Picture this: It’s a lovely sunny day. Your daughter is outside reading a book. You pause your FaceTime chat with your parents so you can go get your barking dog from the yard when the neighbor in the house behind you assaults you with his words.
This was my Saturday afternoon.
I opened the door and the neighbor, above me to my left starts to yell at me. He is very aggressive about telling me that he is tired of my dog barking. He threatens to call the police and file a complaint with the HOA.
This neighbor was the second in-person complaint.
The first one actually knocked on my door to tell me he was over it, while, of course, my dog barked at him like crazy.
I came back inside to my parents and I lost it.
My dog is a half toy-fox terrier and half schnauzer 19lb. cutie named Bruiser and like me, he happens to love talking. (*barking).
My neighbor’s complaint, whose name I didn’t even know, was like the proverbial straw that broke the camel’s back. I couldn’t help but just cry.
I don’t care that I’m less than a few weeks short of my 40th birthday; I cried like a baby.
But I wasn’t just crying about the man being mean.
It was the trigger that released a tremendous amount of emotion and stress that I’ve had balled up for a while.
It was cathartic and I needed it.
I’m grateful for the release (and for my cousin and parents who helped calm me down and reaffirm that everything would be fine; God bless family).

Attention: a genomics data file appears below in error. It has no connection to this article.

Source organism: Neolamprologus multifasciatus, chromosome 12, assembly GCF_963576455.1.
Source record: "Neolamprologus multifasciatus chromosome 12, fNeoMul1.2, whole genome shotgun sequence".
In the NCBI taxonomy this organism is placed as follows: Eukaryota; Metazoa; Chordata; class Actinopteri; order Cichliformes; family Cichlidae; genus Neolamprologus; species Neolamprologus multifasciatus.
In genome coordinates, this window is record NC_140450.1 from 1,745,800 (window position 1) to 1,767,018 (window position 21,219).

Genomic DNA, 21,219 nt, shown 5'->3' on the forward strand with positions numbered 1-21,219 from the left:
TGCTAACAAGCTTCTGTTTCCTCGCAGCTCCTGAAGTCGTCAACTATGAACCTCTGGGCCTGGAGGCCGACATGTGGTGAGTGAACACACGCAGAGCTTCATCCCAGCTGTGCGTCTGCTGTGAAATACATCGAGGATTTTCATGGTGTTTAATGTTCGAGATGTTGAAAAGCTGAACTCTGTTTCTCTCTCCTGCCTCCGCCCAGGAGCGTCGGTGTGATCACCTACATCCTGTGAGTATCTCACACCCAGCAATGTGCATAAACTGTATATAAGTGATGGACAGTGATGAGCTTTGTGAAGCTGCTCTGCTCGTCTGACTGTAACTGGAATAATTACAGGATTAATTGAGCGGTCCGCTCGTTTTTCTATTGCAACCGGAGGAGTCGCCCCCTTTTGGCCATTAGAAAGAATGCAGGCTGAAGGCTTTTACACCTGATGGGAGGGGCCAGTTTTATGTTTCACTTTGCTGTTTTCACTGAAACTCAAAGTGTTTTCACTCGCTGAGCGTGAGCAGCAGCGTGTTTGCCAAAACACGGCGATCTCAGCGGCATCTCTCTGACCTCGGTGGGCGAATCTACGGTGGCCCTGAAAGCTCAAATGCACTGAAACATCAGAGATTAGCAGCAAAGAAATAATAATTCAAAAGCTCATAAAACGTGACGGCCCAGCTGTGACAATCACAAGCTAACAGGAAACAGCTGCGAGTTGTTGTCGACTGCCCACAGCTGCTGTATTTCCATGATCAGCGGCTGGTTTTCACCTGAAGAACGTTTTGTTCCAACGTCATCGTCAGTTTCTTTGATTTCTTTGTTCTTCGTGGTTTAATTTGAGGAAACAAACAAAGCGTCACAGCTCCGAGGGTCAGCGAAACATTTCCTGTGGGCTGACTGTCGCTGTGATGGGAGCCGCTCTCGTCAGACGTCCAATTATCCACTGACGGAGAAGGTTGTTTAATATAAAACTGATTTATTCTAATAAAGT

After a troubled night of terrible dreams, I woke up anxious about going to the golf course for my shift because what happened if Bruiser was making the neighbors crazy again?
However, as I jotted down the notes from my dreams (which I’ve made a commitment to start tracking) I realized that this whole scenario with the neighbor and the dog was an opportunity to realize where my power was bleeding out.
I was all “Yes, Sir. I’m sorry, Sir.” when he was talking to me. Then I cried and then I got angry. Anger gives me fuel so I started to do research and take action.
Then I took an action I would NEVER have taken two years ago.
I went to visit my complaining neighbors, both of them – with the dog.
I introduced myself to the man who yelled yesterday because I didn’t know him.
We shook hands like proper people do. I looked him in the eye and let him know what my action plan was. I gave him a timeline for implementation so his expectations were set appropriately.
I then knocked on the second neighbor’s door (the first complainer). I listed for him the things I had done since our first conversation and told him I spoke with said other neighbor about the second part of the action plan. I told him I wanted to follow up and ensure he knew I had taken his complaint seriously.
I did all of this because I wanted to take my power back.
Not only did I take my power back, after months of anxiety related to this situation, I walked away smiling.
I am at peace and calm. I now feel like everything will be okay; and I know it will be.
Bruiser was terrific when we visited by the way. He didn’t bark once.